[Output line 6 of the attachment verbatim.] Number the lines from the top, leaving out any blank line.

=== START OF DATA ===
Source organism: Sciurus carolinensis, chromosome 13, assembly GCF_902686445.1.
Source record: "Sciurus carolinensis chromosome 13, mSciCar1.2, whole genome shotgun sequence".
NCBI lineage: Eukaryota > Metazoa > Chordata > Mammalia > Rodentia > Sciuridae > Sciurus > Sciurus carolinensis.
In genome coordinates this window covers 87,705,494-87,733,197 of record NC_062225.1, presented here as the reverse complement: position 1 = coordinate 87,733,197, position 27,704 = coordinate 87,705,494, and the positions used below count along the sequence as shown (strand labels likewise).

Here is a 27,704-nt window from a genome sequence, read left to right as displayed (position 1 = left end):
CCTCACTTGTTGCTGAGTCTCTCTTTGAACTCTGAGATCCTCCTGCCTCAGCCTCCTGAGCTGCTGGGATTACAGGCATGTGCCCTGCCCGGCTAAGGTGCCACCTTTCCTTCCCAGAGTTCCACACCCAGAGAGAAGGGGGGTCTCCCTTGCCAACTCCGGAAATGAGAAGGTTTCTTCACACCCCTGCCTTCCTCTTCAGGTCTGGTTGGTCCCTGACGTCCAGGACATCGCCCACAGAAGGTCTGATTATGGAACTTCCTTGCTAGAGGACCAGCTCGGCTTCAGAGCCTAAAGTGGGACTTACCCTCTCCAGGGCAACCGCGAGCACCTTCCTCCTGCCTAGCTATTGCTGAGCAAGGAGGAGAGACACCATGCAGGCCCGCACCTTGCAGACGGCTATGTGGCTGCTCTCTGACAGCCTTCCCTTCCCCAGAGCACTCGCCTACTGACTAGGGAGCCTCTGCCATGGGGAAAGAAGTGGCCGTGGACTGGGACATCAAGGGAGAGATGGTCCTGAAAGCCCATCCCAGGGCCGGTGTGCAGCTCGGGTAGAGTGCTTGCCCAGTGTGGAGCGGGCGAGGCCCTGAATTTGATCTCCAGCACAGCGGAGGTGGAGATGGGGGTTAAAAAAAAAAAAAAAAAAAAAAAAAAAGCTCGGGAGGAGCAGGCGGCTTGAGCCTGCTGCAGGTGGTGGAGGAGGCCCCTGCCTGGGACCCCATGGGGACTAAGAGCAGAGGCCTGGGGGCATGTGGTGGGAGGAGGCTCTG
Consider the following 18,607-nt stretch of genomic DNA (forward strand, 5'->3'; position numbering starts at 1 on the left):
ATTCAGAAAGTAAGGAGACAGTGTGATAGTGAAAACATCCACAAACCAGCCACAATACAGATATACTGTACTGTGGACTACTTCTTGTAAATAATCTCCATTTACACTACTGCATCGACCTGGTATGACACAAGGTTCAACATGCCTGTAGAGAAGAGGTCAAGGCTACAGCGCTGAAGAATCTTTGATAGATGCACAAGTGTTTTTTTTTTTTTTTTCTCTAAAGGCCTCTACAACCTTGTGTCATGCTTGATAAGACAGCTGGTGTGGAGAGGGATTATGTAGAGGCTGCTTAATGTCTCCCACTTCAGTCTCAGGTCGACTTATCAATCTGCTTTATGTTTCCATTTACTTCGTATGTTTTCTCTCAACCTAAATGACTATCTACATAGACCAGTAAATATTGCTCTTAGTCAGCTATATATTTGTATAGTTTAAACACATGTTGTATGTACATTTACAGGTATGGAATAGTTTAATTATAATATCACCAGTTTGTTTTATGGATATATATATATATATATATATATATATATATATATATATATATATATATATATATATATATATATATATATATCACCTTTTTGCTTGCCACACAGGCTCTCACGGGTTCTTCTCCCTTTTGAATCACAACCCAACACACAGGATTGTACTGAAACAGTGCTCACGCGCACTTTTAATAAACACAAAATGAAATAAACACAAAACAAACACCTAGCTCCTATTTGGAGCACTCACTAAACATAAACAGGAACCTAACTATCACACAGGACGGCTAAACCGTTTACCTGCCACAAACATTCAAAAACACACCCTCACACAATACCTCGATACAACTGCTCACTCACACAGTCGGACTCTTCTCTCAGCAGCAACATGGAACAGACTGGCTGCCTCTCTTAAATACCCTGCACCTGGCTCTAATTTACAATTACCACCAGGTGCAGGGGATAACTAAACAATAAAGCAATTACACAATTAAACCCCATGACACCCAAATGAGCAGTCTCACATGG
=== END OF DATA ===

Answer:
CCTCACTTGTTGCTGAGTCTCTCTTTGAACTCTGAGATCCTCCTGCCTCAGCCTCCTGAGCTGCTGGGATTACAGGCATGTGCCCTGCCCGGCTAAGGTGCCACCTTTCCTTCCCAGAGTTCCACACCCAGAGAGAAGGGGGGTCTCCCTTGCCAACTCCGGAAATGAGAAGGTTTCTTCACACCCCTGCCTTCCTCTTCAGGTCTGGTTGGTCCCTGACGTCCAGGACATCGCCCACAGAAGGTCTGATTATGGAACTTCCTTGCTAGAGGACCAGCTCGGCTTCAGAGCCTAAAGTGGGACTTACCCTCTCCAGGGCAACCGCGAGCACCTTCCTCCTGCCTAGCTATTGCTGAGCAAGGAGGAGAGACACCATGCAGGCCCGCACCTTGCAGACGGCTATGTGGCTGCTCTCTGACAGCCTTCCCTTCCCCAGAGCACTCGCCTACTGACTAGGGAGCCTCTGCCATGGGGAAAGAAGTGGCCGTGGACTGGGACATCAAGGGAGAGATGGTCCTGAAAGCCCATCCCAGGGCCGGTGTGCAGCTCGGGTAGAGTGCTTGCCCAGTGTGGAGCGGGCGAGGCCCTGAATTTGATCTCCAGCACAGCGGAGGTGGAGATGGGGGTTAAAAAAAAAAAAAAAAAAAAAAAAAAAGCTCGGGAGGAGCAGGCGGCTTGAGCCTGCTGCAGGTGGTGGAGGAGGCCCCTGCCTGGGACCCCATGGGGACTAAGAGCAGAGGCCTGGGGGCATGTGGTGGGAGGAGGCTCTG